t-shirt

A fail, a fix, a frill and some flowers

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I had some pink flowery stretch jersey fabric in mind to make up a top using the Walkley pattern, originally given free with a magazine.

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This design is very simple, just 2 pieces the same back and front, but the boat neck was a bit too wide the first time I made it.  Other users of the pattern had also reported the same problem of a too wide neck.

 

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This is the first Walkley  made (from an old t-shirt and contrast viscose)  I found the boat neck too wide.

Some adjustments were made to the shoulders and neck on the pattern which made the neck narrower.  Before cutting out my flowery fabric, which was a rather small piece with no room for error,  I decided to make up a toile to test if the pattern adjustments had worked.

Using a men’s t-shirt from my stash the upper section of the design was constructed, up to just under the armholes.  I am glad I did this because further modifications were needed to correct some gape at the neckline, job done.

 

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top section of pattern after multiple alterations to the neckline and shoulders

 

After a few days had passed,  I wondered if there was some way I could make this practice half piece into a wearable item.  I found a turquoise t-shirt in my stash, cut out the bottom part of the design, and sewed it onto the top half.

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Clearly this was never going to produce a perfect result because you would normally sew the pieces together to make a complete back or front first.  What really spoilt it was that the top t-shirt had a small white stripe in it and the stripe placement at the join hadn’t worked out well.  At first I tried to re-sew the top and bottom halves together along a stripe but this just meant one side of the t-shirt was longer than the other.

The only answer seemed to be to cover up the mess in some way.

I had noticed that a lot of items in the shops at the moment have frills sewn on in a late 70’s sort of way.  A frill in the middle of my creation would do the cover up job perfectly.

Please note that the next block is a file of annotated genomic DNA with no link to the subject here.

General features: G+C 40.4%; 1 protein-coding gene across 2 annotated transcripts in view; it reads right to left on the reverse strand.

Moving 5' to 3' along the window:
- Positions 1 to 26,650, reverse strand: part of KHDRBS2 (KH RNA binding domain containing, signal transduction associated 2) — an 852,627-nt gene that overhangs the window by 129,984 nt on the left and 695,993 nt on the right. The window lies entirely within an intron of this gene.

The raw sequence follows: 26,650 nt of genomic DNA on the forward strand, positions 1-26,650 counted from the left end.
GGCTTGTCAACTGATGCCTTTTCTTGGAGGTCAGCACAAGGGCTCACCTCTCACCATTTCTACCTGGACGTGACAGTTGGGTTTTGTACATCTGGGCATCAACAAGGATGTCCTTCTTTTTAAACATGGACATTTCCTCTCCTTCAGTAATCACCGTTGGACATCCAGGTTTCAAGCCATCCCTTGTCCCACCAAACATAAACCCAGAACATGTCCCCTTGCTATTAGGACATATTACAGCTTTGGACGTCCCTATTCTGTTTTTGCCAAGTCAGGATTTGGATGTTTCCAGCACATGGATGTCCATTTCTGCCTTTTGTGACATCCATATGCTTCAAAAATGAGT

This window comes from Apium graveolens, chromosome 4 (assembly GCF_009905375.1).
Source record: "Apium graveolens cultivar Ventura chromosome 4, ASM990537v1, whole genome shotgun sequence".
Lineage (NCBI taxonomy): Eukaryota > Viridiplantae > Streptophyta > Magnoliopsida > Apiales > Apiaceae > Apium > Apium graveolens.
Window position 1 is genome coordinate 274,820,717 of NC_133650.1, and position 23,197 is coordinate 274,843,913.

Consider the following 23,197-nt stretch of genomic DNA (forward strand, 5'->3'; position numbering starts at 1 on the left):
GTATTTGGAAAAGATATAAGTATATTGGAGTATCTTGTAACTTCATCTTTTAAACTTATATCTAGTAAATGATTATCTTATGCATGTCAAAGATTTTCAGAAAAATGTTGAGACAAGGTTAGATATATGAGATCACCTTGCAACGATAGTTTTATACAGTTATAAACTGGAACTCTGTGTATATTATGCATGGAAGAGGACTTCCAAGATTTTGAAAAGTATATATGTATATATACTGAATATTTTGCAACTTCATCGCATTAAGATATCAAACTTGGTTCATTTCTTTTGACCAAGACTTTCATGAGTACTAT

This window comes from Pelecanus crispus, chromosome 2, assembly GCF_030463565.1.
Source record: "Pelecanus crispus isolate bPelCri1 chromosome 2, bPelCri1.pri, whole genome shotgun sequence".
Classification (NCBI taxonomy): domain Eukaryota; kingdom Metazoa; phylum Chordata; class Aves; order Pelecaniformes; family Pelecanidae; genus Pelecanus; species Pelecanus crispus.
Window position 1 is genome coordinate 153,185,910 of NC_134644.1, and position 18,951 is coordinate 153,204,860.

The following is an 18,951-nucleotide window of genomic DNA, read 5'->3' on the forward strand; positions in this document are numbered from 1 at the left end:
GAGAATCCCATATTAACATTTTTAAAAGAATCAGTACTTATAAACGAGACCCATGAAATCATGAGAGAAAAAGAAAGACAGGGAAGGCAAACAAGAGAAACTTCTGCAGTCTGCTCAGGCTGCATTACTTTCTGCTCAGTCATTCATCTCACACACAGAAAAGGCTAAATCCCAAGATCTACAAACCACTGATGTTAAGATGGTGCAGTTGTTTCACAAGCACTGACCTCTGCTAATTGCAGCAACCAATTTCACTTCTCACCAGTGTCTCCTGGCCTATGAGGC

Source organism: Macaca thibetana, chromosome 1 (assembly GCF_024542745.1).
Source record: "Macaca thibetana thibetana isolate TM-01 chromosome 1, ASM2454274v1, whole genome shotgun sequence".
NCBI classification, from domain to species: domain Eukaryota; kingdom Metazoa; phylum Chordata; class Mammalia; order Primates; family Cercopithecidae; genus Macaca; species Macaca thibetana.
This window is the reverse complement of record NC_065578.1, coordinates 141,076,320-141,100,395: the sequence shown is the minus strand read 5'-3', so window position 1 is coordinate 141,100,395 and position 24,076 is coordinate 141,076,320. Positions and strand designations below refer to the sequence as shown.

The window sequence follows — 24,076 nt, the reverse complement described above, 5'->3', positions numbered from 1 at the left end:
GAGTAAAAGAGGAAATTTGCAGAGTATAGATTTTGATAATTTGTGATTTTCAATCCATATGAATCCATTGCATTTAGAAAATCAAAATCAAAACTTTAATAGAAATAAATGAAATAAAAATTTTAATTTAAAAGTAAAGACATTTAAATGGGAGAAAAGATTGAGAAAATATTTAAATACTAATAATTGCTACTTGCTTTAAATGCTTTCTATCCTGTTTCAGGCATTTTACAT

I cut out a strip of fabric 4 in wide from the turquoise t-shirt , hemmed it, and stitched it on, pleating as I went along, to make a frill.

The result is erm.. acceptable, it is never going to be anything other than casual wear but too good to go in the bin, I don’t like to waste fabric if I can help it even if its just a couple of old t-shirts.

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The frill placement is not quite straight, so it covers the white lines,  but its not very obvious when its being worn.

Bonus feature:

Here is the other top, for which the one above was a practice.  It is made up in a flowery stretch knit fabric, bought in Norway last year.  Its a photo like cherry blossom print.

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There was some urgency involved in its construction because I was on holiday with a friend when I bought the fabric and was meeting her again very soon, so I had to get this top made quickly if I wasn’t going to miss a showing off opportunity.

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Spider t-shirt

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I had some fun with this simple t-shirt embellishment.

It started with a a plain cotton Marks and Spencer t-shirt, bought last year in a charity shop for £1, intending to tart it up in some way .

Inspiration came from pinterest.

I selected a suitable button from my stash and drew a spider on some tracing-type paper so I could copy it onto the fabric.

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The original post involves drawing legs around the button but I wanted to sew them. A patch of interfacing was needed to stabilise the back of the t-shirt where the spider would be sited.  My idea was to sew through both paper and t-shirt with a contrasting yellow thread, then rip the paper off and be left with the spider transferred to the t-shirt.  It didn’t work that well to be honest, the paper I used was too thick and the yellow thread difficult to get rid of afterwards.

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The spider legs involved hand sewing on the basic shape with a running stich then hand sewing at 90 degrees over the legs with small stiches until it looked about right.  If this sounds like quite a lot of hand sewing, it was, but I don’t mind hand sewing on this type of project, in fact I find  it quite relaxing, also this method produced a sort of spidery hairiness on the legs.

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It looks better with the button sewn over the top.

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I sewed on some lace from my stash to complete the web on the neckline, again with hand stitches, and finally got the machine out to sew the spider’s thread, finishing off by tying the loose threads in a knot instead of backstitching.

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The spider looks like it’s dangling towards the centre, but when being worn it hangs down straight.

Pleased with my efforts I showed it to my husband and he said it looked like a spider was hiding behind  a button.